No Groundswell in Higher Ed?

I am about one-third the way through Charlene Li‘s and Josh Bernoff‘s 2008 book, Groundswell.  The groundswell that these two analysts from Forrester Research discuss is the impact of social media on businesses. Striking a similar theme to that espoused by Clay Shirky in Here Comes Everybody and David Weinberger in Everything is Miscellaneous, Groundswell looks at what happens when ordinary individuals link up and get what they need from other individuals without relying on traditional institutions like corporations.

From their perspective, many businesses see the fact that people are discussing their products and services on Facebook, Twitter, and in blogs as a threat – out of the control of their PR and marketing departments.  Yet, as some businesses have learned, it is also an opportunity.

The focus in this book is not on the technologies of social media, but rather on how these technologies create new opportunities to build relationships.  In looking at numerous technologies, they ask specific questions:

  • Does it enable people to connect with each other in new ways?
  • Is it effortless to sign up for?
  • Does it shift power away from institutions to people?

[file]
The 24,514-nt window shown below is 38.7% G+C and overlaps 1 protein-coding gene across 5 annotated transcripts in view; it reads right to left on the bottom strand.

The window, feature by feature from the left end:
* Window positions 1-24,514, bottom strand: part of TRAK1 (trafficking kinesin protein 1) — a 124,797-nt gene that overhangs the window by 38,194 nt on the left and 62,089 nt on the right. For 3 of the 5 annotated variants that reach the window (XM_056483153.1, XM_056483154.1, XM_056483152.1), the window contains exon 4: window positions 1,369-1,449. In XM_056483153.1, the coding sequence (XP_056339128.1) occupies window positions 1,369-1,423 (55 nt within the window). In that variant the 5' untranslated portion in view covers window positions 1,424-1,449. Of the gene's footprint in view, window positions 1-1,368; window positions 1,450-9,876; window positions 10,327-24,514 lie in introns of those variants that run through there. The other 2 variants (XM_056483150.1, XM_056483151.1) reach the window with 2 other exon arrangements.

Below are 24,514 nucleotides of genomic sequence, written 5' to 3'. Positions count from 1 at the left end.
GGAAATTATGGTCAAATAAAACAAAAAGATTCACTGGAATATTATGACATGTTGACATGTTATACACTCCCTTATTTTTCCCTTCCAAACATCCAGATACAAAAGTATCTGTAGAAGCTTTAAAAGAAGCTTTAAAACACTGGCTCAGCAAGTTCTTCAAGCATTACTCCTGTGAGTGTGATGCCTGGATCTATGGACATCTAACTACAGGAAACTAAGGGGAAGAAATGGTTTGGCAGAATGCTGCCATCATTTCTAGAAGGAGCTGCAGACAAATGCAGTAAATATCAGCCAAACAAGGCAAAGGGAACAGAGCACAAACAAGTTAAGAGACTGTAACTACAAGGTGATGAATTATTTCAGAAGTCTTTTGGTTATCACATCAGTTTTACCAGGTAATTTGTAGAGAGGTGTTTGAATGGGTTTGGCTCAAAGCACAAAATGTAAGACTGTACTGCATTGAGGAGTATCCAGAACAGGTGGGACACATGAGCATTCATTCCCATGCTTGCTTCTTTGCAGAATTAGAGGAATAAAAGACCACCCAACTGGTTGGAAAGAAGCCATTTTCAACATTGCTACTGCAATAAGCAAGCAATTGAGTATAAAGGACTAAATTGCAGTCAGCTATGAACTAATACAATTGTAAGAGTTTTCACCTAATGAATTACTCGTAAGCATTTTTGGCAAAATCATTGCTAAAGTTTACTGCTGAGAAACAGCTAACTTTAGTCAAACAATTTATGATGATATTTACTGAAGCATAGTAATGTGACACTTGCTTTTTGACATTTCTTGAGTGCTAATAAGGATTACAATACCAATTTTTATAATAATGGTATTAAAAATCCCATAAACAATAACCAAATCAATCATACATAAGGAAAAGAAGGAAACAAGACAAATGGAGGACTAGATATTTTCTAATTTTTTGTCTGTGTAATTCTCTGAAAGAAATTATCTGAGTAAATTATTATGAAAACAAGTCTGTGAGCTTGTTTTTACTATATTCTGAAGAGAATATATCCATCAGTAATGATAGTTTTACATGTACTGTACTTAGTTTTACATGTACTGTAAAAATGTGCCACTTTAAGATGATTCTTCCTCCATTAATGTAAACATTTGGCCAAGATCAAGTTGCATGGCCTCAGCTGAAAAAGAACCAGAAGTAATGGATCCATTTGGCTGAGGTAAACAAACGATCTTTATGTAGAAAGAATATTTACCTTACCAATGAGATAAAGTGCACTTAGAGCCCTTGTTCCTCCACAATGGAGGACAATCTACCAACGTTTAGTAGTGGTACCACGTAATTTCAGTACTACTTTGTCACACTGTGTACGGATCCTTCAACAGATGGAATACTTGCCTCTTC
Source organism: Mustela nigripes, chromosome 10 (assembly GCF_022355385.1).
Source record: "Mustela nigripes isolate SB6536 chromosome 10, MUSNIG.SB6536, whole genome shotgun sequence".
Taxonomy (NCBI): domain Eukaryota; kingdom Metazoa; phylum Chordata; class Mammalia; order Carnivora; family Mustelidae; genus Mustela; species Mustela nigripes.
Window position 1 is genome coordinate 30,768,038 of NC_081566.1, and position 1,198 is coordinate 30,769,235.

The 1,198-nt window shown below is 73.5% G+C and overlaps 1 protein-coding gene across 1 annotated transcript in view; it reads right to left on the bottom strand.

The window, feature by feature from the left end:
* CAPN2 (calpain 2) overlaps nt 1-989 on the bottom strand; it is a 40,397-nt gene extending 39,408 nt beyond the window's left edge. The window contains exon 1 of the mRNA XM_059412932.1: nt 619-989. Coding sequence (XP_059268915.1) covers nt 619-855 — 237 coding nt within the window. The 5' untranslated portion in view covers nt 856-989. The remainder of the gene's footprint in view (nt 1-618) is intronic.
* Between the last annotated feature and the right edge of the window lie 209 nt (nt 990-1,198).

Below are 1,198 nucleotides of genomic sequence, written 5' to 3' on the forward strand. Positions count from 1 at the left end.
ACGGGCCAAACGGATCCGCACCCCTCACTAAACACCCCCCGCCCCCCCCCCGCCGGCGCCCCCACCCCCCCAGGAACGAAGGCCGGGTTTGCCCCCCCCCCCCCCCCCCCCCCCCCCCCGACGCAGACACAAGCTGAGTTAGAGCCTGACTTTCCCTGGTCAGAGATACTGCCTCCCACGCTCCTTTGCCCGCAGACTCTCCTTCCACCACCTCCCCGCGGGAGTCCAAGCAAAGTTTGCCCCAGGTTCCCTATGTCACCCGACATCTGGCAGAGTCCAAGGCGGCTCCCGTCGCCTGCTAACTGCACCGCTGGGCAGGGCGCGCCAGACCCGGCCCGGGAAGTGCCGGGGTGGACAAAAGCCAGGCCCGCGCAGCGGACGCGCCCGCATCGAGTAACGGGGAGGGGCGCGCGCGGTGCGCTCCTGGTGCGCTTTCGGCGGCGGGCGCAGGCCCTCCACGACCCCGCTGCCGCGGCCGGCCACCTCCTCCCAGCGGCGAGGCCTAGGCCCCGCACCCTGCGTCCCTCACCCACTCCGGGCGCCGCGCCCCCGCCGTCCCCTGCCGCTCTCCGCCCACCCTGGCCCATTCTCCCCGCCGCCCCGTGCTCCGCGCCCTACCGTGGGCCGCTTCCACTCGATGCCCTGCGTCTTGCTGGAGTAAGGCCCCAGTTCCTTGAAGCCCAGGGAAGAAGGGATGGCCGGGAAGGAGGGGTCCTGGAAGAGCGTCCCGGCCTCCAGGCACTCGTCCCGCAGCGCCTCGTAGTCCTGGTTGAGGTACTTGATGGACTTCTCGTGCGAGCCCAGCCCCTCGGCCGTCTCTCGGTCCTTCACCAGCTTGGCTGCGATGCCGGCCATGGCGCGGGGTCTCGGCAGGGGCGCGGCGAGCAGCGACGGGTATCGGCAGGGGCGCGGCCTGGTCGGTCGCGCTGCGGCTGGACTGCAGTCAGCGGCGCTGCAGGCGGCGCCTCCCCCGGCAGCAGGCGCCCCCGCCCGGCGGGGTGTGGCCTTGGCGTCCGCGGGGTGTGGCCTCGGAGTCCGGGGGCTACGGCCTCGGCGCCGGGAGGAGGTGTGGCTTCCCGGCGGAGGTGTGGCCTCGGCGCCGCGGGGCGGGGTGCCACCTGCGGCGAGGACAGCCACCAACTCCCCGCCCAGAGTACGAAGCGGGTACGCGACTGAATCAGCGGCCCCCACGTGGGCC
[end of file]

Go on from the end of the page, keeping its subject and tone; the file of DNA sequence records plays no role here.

• Does the resulting community generate enough content to sustain itself?
  • Is it an open platform that invites partnerships?

When they work with a company exploring social media, they do not focus on the media first.  They ask about the company’s customer demographics, their objectives, and their strategy.  Only when that is laid out do they then look for good social media tools to fit their customers, their objectives, and their strategy.

They suggest that social media can be used five ways.  First, it can be used to listen to customers – a continuous stream of monitoring rather than snapshot surveys.  Second, it can be used for two-way conversation with customers.  Third, it can be used to energize enthusiastic customers to market for you.  Fourth, it can be used to build embedded self-directed support for the use of your product or service.  Finally, it can be used to systematically improve your product or service by empowering customers to help generate improvements.

This book was written two years ago and only surfaced on my radar recently.  If anything, social media has become even more of a force in business since 2008.  When I recently mentioned a problem with my home internet on Twitter, Comcast tweeted me back within ten minutes and gave me the tip I needed to correct the problem (which was not Comcast at all but my home wireless router).  I was not even asking for help and I got it – this is the new world of business social media.

So where is the groundswell in higher ed?

Granted, many universities (mine included) have begun to use Facebook and Twitter to connect with students.  Yet the “average” class is still an isolate lecture-dominated space.

Derek Bruff alluded to this in an interesting 5-minute Jing presentation a few days ago called “Revolution or Evolution? Changing Instructional Practices in the Academy”:

Derek suggested that mainstream faculty were not ready to leap to embedded use of social media as part of their instructional process without taking small steps first – gradually evolving.